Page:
“I’d do almost anything for 4-H,” said Delaware Farm Bureau Executive Director Joseph Poppiti, who heads the list of 19 volunteer fundraisers willing to kiss a pig at the Delaware State Fair if they raise the most money for the 4-H scholarship program.
The event started in 1993 and was coordinated by the Harrington Business Association to recognize youth exhibitors at the Delaware State Fair.
Doug Crouse, state 4-H program leader, said, “The first year, we raised enough monies to support one $500 scholarship. We have raised as much as $10,000. My goal is always in the $5,000 level each year, and our participants have done well in meeting this goal. During the past 25 years, we have given out scholarships totaling more than $136,500.”
Three years ago, the Delaware 4-H Foundation took over coordination of the contest. Crouse still serves as chair for the new group. Each year, he recruits 15-20 potential pig kissers to raise money to support scholarships for junior state fair exhibitors in 4-H, FFA Livestock and Open Class departments.
He said, “One hundred percent of the monies raised by our participants each year is given back out in scholarships.”
Crouse also solicits business sponsorships to cover any expenses from the event. Anything left over from sponsorships is added to the scholarship dollars awarded.
The event is held each year on the Delaware State Fair’s free entertainment stage on the second fair Thursday, at 3 p.m. This year’s date is July 25.
Crouse said all fundraisers are interviewed and participate in fun activities on stage as part of the event, and earlier in the day, “We hold a reception for the participants and provide them drink and dessert. This is a requirement by the pig - candidates must be sweetened up in order for the pig to agree to kiss them!”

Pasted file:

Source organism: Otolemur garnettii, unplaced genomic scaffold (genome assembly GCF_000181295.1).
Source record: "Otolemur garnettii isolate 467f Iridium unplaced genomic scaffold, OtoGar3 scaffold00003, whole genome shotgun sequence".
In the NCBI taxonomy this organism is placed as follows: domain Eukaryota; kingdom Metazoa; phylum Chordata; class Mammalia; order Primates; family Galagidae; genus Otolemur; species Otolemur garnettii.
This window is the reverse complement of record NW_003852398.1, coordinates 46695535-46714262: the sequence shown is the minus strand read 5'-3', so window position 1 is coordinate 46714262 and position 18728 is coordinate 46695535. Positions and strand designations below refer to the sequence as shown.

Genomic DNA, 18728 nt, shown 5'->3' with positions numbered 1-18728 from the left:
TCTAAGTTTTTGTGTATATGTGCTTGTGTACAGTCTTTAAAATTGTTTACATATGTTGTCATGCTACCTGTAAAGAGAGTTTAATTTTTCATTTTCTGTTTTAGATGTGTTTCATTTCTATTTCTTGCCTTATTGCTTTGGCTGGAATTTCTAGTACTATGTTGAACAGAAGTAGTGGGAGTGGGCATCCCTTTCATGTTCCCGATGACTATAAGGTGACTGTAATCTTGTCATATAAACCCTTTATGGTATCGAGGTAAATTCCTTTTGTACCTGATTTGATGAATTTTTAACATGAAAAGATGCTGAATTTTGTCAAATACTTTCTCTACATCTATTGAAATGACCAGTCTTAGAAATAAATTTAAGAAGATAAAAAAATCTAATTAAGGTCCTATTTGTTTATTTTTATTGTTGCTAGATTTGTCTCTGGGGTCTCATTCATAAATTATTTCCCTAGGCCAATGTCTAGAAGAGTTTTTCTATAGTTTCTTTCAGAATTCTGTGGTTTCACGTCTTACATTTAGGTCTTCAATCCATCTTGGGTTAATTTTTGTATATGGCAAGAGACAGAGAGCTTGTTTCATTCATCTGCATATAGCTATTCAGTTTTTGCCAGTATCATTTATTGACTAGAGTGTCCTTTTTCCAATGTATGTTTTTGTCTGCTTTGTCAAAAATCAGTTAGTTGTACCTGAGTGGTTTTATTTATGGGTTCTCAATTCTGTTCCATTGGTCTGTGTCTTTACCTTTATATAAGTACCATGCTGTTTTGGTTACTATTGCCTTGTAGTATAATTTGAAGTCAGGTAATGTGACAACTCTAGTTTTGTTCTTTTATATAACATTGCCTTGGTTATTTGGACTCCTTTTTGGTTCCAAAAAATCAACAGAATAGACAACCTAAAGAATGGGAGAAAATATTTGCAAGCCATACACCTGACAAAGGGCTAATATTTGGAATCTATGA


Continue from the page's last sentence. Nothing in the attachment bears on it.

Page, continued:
The individual who raises the most money gets to kiss the pig. Crouse said, “If we have corporate participants, we also have the top corporate participant kiss the pig. In addition, we started having the person who raises the least amount of money also kiss the pig. Finally, based on their interviews and actions up on stage, we also have the audience favorite, chosen by applause, kiss the pig.”
Last year’s winner was Tammy Schirmer, Sussex County 4-H administrative assistant, who raised $2,700.
Schirmer said, “I set a goal of $3,000 and I was overwhelmed by the response I received. Collecting so much means a great deal, as the funds went directly to college scholarships for junior exhibitors at the fair. One scholarship was awarded to our Sussex County youth. Supporting the program here at the University of Delaware, I have the pleasure of watching youth come out of their shell and blossom. 4-H is a wonderful program for our youth! So, yes, this year I set a higher goal and for 4-H this year I will be glad to once again pucker up for a pig!”
Contest participants this year include: Joseph Poppiti, executive director of Delaware Farm Bureau; Chad Robinson, City of Harrington 150th Anniversary chair; Robert Brode, Harrington Fire Company chief; Farmington Mayor Richie Smith, deputy chief of Farmington Fire Company; Kelly Willey of Shore United Bank; Cpl. Brad Reed and Cpl. Shawn Jacobs of Harrington Police Department; Cpl. Juanita Huey-Smith, Delaware State Police Community Outreach Unit and Mounted Patrol Unit; Angie Gooden, Kent County 4-H Livestock Committee; Ashley Gouge, New Castle County 4-H; Christina Gallo, 2019-20 Teacher of the Year, Lake Forest School District; Joseph Menard, Kent County 4-H leader; McKenzie Ivory and Emily Emerson, Delaware FFA; Paige Davison, Delaware State Fair; Steve Walters, Harrington Raceway & Casino; and Jim Eastman, Harrington Senior Center. Last to enter the race are Donna and Jackie King of King Crop Insurance.